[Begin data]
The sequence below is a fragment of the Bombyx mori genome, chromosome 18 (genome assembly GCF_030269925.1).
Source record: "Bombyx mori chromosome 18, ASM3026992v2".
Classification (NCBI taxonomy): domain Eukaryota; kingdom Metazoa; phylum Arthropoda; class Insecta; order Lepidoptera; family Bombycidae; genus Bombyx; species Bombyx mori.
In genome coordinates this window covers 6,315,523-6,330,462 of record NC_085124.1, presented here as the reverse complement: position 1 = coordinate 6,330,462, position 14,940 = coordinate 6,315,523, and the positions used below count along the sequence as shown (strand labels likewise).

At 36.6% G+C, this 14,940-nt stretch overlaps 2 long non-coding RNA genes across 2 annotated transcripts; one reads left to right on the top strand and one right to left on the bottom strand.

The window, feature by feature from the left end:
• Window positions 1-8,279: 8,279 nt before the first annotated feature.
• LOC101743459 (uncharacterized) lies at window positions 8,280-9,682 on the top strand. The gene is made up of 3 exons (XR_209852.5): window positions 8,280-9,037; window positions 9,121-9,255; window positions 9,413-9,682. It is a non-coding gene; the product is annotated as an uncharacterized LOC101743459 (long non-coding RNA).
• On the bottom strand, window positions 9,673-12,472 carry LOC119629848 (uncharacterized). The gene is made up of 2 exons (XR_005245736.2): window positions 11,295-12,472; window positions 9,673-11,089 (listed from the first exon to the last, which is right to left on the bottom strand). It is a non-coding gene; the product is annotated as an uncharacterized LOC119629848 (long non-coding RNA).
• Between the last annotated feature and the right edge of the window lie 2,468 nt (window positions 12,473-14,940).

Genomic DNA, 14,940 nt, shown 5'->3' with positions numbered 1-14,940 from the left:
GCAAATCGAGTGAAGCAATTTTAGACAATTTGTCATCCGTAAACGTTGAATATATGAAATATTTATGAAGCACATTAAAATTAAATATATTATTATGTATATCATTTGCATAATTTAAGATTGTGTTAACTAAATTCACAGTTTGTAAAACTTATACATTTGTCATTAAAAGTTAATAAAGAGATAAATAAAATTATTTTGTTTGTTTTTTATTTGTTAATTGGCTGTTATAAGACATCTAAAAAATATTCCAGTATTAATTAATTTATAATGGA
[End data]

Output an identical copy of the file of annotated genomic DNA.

The sequence below is a fragment of the Bombyx mori genome, chromosome 18 (genome assembly GCF_030269925.1).
Source record: "Bombyx mori chromosome 18, ASM3026992v2".
Classification (NCBI taxonomy): domain Eukaryota; kingdom Metazoa; phylum Arthropoda; class Insecta; order Lepidoptera; family Bombycidae; genus Bombyx; species Bombyx mori.
In genome coordinates this window covers 6,315,523-6,330,462 of record NC_085124.1, presented here as the reverse complement: position 1 = coordinate 6,330,462, position 14,940 = coordinate 6,315,523, and the positions used below count along the sequence as shown (strand labels likewise).

At 36.6% G+C, this 14,940-nt stretch overlaps 2 long non-coding RNA genes across 2 annotated transcripts; one reads left to right on the top strand and one right to left on the bottom strand.

The window, feature by feature from the left end:
• Window positions 1-8,279: 8,279 nt before the first annotated feature.
• LOC101743459 (uncharacterized) lies at window positions 8,280-9,682 on the top strand. The gene is made up of 3 exons (XR_209852.5): window positions 8,280-9,037; window positions 9,121-9,255; window positions 9,413-9,682. It is a non-coding gene; the product is annotated as an uncharacterized LOC101743459 (long non-coding RNA).
• On the bottom strand, window positions 9,673-12,472 carry LOC119629848 (uncharacterized). The gene is made up of 2 exons (XR_005245736.2): window positions 11,295-12,472; window positions 9,673-11,089 (listed from the first exon to the last, which is right to left on the bottom strand). It is a non-coding gene; the product is annotated as an uncharacterized LOC119629848 (long non-coding RNA).
• Between the last annotated feature and the right edge of the window lie 2,468 nt (window positions 12,473-14,940).

Genomic DNA, 14,940 nt, shown 5'->3' with positions numbered 1-14,940 from the left:
GCAAATCGAGTGAAGCAATTTTAGACAATTTGTCATCCGTAAACGTTGAATATATGAAATATTTATGAAGCACATTAAAATTAAATATATTATTATGTATATCATTTGCATAATTTAAGATTGTGTTAACTAAATTCACAGTTTGTAAAACTTATACATTTGTCATTAAAAGTTAATAAAGAGATAAATAAAATTATTTTGTTTGTTTTTTATTTGTTAATTGGCTGTTATAAGACATCTAAAAAATATTCCAGTATTAATTAATTTATAATGGA